Small Slowdown in the Rotation of the Earth Can Cause Major Earthquakes

New research has indicated that even a tiny slowdown in the rotation of the Earth next year could very trigger several more major earthquakes than normal. Previous incidents of slowing rotation over the past 100 years have correlated with above average earthquake activity, according to brand new research that was unveiled at a recent meeting by the Geological Society of America.

Amazing Correlation

“The numbers of earthquakes that have occurred each year in the past century are well known. The changes in Earth’s rotation rate are also well known,” claimed Roger Bilham, who is currently a geophysicist from the University of Colorado Boulder, and who was the study’s co-author. “All we have done is to compare these two well-known lists of numbers and report an interesting and useful relationship.”

The general idea is that when the Earth spins slower, it causes the equator to shrink. But the problem is that the Earth’s tectonic plates are not capable of shrinking as easily as the equator, when means the plates’ edges get squeezed. Even though the amount of squeezing is not very significant, it actually puts more stress on those plates which already are under stress, and where earthquakes more likely to occur.

Historical pattern

Bilham and also his associate, Rebecca Bendick, who is also a geophysicist but comes from the University of Montana in Missoula, examined the past history of earthquakes that have a magnitude of 7 or more since 1900.

Since 1900, there have been roughly 15 major earthquakes annually on average. But during certain time periods there have been anywhere from 25 to 35 earthquakes with magnitudes greater than 7 occur annually. So when the researchers examined these periods more closely, they discovered these time periods correlated to those periods when the Earth was spinning slower, which means the days get a little longer. Modifications in the Earth’s rotational speed are often created by weather events like El Niño, sometimes caused by ocean currents, and even the currents of Earth’s molten core. When these fluids speed up, then the solid Earth has to slow down.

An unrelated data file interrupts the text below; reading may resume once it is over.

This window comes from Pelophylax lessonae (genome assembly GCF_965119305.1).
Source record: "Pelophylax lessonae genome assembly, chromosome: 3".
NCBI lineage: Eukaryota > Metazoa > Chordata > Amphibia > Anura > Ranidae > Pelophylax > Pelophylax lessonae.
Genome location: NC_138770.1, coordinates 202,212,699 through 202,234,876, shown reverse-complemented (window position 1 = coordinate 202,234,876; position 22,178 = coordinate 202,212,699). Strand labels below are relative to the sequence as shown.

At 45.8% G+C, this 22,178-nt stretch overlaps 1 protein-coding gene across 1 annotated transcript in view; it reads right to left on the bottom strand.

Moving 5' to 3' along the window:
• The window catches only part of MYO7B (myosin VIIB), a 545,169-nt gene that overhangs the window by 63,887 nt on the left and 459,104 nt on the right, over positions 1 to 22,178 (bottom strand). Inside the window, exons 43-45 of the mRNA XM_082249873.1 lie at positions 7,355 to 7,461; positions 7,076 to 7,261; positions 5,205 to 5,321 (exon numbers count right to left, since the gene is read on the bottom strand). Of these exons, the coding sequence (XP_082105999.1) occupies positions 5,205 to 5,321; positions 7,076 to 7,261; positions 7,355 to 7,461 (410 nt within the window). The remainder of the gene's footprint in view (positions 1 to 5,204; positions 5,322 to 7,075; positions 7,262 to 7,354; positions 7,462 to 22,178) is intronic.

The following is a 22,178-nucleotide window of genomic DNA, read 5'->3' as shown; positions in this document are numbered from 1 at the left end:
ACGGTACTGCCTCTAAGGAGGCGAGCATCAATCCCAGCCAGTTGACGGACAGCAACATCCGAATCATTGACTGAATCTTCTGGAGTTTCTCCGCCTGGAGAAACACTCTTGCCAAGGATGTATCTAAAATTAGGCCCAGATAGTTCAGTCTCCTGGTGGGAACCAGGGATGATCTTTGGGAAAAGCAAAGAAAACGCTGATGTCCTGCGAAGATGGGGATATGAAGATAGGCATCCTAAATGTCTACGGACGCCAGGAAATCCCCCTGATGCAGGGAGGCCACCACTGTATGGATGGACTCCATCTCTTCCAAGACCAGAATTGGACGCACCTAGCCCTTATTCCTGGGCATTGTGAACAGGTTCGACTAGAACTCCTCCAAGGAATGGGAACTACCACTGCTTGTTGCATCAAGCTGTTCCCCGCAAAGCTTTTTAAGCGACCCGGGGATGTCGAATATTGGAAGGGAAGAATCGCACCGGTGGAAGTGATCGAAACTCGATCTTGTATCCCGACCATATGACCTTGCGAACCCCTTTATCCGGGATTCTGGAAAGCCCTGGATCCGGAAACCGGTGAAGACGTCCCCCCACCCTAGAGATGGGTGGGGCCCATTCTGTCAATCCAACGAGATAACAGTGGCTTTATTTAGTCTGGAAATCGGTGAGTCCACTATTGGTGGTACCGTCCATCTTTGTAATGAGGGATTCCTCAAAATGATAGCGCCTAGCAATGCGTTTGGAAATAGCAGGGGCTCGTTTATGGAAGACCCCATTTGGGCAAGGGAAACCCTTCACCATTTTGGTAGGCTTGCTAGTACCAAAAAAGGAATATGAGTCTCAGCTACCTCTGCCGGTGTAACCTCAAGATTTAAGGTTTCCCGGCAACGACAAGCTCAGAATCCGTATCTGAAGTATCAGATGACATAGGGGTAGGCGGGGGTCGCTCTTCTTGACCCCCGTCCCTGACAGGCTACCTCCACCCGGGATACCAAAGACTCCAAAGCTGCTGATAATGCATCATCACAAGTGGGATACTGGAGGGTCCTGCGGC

It is because NASA has been tracking the day’s length to each microsecond that these Earth spin slowdowns can actually be forecasted some 5 years in advance.

Based on this information, Earth is now entering a period of slower rotation that will be prolonged. And because of this, next year will most likely see more earthquakes, according to past data. Where the average year will experience around 15 earthquakes with a magnitude of 7 or more, the upcoming four years may something like 20 major earthquakes.

“Knowing that earthquakes will be more plentiful in five or six or seven years is useful because if a city planning department is considering retrofitting buildings to make them earthquake-safe now, or in 10 years’ time, the knowledge that more earthquakes are on their way may make them act now, rather than later,” Bilham stated.

However, this rotation effect will usually only impact the areas that have faults which are experience great stress already and at elevated risks of rupture.

“We have no information on where these earthquakes will occur, except that they will occur at the world’s plate boundaries,” Bilham noted.

Possible effect

“It’s a very interesting possible effect,” claims Amos Nur, who is a notable geophysicist from Stanford University in California, who did not take part in this research. “Even though the rotation rate changes so little, the size of the mass [of the Earth] and the inertia are so great, you don’t need a huge change in rotation to have a change in stress.”

Researchers still suffer from a poor understanding of the things that actually trigger an earthquake, and really don’t currently have any way to predict them. So he believes it is still quite impossible to definitively attribute any earthquake on the Earth’s rotation. But he still believes there are several ways to validate the results of this study.

“The next step would be to go back and try to model what happens to the stress inside the Earth,” when its rotation changes, Nur said. “It’s not ridiculous. It’s quite feasible.”